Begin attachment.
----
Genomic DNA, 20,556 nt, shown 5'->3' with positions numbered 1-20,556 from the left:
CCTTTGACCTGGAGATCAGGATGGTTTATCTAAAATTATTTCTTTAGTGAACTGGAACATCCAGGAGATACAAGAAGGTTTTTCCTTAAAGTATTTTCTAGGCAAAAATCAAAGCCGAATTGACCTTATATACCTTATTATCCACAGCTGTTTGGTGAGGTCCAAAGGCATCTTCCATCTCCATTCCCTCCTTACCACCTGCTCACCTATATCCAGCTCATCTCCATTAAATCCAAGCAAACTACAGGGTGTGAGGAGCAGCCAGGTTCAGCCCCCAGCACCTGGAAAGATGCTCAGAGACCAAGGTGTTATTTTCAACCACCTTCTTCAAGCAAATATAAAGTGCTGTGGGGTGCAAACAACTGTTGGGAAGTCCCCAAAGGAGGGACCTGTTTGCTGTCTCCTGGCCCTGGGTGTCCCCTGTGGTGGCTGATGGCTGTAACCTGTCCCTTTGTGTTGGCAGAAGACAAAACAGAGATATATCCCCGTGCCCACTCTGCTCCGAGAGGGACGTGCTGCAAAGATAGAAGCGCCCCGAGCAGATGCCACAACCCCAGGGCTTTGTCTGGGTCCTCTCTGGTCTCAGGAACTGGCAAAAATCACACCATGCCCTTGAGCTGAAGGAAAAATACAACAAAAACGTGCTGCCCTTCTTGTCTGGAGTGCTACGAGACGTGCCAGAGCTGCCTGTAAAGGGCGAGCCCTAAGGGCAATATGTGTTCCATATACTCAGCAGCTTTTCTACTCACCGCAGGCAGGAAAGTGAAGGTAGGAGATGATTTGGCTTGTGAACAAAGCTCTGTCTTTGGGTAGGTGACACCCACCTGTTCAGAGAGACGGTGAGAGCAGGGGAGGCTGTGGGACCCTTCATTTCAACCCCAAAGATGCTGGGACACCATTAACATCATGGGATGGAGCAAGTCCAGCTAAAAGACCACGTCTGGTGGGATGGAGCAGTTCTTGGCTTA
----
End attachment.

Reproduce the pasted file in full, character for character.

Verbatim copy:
Genomic DNA, 20,556 nt, shown 5'->3' with positions numbered 1-20,556 from the left:
CCTTTGACCTGGAGATCAGGATGGTTTATCTAAAATTATTTCTTTAGTGAACTGGAACATCCAGGAGATACAAGAAGGTTTTTCCTTAAAGTATTTTCTAGGCAAAAATCAAAGCCGAATTGACCTTATATACCTTATTATCCACAGCTGTTTGGTGAGGTCCAAAGGCATCTTCCATCTCCATTCCCTCCTTACCACCTGCTCACCTATATCCAGCTCATCTCCATTAAATCCAAGCAAACTACAGGGTGTGAGGAGCAGCCAGGTTCAGCCCCCAGCACCTGGAAAGATGCTCAGAGACCAAGGTGTTATTTTCAACCACCTTCTTCAAGCAAATATAAAGTGCTGTGGGGTGCAAACAACTGTTGGGAAGTCCCCAAAGGAGGGACCTGTTTGCTGTCTCCTGGCCCTGGGTGTCCCCTGTGGTGGCTGATGGCTGTAACCTGTCCCTTTGTGTTGGCAGAAGACAAAACAGAGATATATCCCCGTGCCCACTCTGCTCCGAGAGGGACGTGCTGCAAAGATAGAAGCGCCCCGAGCAGATGCCACAACCCCAGGGCTTTGTCTGGGTCCTCTCTGGTCTCAGGAACTGGCAAAAATCACACCATGCCCTTGAGCTGAAGGAAAAATACAACAAAAACGTGCTGCCCTTCTTGTCTGGAGTGCTACGAGACGTGCCAGAGCTGCCTGTAAAGGGCGAGCCCTAAGGGCAATATGTGTTCCATATACTCAGCAGCTTTTCTACTCACCGCAGGCAGGAAAGTGAAGGTAGGAGATGATTTGGCTTGTGAACAAAGCTCTGTCTTTGGGTAGGTGACACCCACCTGTTCAGAGAGACGGTGAGAGCAGGGGAGGCTGTGGGACCCTTCATTTCAACCCCAAAGATGCTGGGACACCATTAACATCATGGGATGGAGCAAGTCCAGCTAAAAGACCACGTCTGGTGGGATGGAGCAGTTCTTGGCTTA